Revival Memo: Your Building Program

Here's a synopsis of my sermon last night in Richmond.
Sir Christopher Wren was the famous 17th century English architect who rebuilt much of London after the Great fire of 1666. The epitaph on his tomb in St Paul's Cathedral reads: "If you seek his monument, look around you." Not just at that cathedral, but at so many other structures, too.

If you had asked me when I was 12 years old what I wanted to be when I grew up, I would have said: "an architect.” I often spent rainy Saturdays sketching floor plans of houses (usually of the ones I saw on television, as I imagined the rooms I couldn't see) and large churches.

Well, I obviously took another career path. But in some ways, I am a builder, nonetheless. In 1 Corinthians 3:9-17 Paul the apostle said that he was a "wise builder," and the fact is that we are all in the same business. We have been building an actual structure at FBCA (and we'll use it for the first time on October 25!)-- but we are all building our families, our nation, and certainly our individual lives-- perhaps simultaneously.

1. Start with a secure foundation, v.10-11.
You learn that by playing "Jenga."

The only solid one must be Jesus (1 Corinthians 2:2, Ephesians 2:20) and His Word. That's how He ended the Sermon on the Mount in Matthew 7:24-27. He said the wise man always digs to find solid rock before he starts to build a structure. Foolish folks, on the other hand, will quickly build on anything-- even shifting sand.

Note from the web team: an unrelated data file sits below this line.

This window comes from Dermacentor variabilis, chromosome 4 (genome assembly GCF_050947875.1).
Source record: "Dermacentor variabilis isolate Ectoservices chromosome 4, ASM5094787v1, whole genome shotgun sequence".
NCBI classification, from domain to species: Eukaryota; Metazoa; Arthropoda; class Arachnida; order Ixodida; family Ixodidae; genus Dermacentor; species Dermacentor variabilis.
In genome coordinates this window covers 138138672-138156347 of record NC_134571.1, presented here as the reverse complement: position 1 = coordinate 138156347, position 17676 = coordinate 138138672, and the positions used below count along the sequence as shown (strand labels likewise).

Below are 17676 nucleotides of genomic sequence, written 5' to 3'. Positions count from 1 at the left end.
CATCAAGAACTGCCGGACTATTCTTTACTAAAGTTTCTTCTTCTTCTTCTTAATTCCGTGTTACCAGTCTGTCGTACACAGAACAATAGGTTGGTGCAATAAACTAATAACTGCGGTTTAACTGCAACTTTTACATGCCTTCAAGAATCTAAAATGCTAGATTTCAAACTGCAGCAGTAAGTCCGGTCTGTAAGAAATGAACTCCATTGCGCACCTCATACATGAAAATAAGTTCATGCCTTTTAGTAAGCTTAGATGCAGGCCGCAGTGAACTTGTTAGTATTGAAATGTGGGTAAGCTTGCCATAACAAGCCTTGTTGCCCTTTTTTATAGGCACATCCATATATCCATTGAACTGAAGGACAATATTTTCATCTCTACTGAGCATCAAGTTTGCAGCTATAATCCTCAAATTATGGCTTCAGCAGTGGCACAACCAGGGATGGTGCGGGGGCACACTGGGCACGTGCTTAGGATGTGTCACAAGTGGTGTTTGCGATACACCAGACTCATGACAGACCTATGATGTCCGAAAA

A personal relationship with Christ is absolutely essential. "I know in whom I have believed, and am persuaded that He is able to keep that which I have committed unto Him...", says Paul in 2 Timothy 1:12.

2. Then, don't skimp on building materials and supplies, v. 12-13.
You can do it cheap, or you can do it right. Paul doesn't develop the metaphor he's using, but it obviously shows a difference between the cheap and the expensive, the flimsy and the solid, the temporary and the permanent.

Having experienced salvation through God's grace, be careful not to now construct a chicken coop on that marvelous foundation. Not even faux stone siding instead of real stone. Sure, they look similar, but they are not the same.

In 2 Peter 1:5-8 we have a list of some of these important add-ons--things like "goodness, knowledge, self- control, perseverance, godliness, and love."

3. There will be a final inspection of what we have built, v.13-15.
That will take place at the Judgement Seat of Christ, of course (2 Corinthians 5:10), when we each will stand before the LORD. There we will give an account of how we lived our lives as believers, how faithful we were with the resources He entrusted to us.

But the judgement may well come before our death. The "fire" might be a personal crisis that comes suddenly and unexpectedly. Jesus concluded His famous sermon by talking about that day when rain and wind and rising rivers come and destroy the house built on sand.

How tragic it would be to have such a trial reveal that we were not really the Christian we appeared to be. Hurricanes have a way of showing when substandard materials were used rather than the very best.

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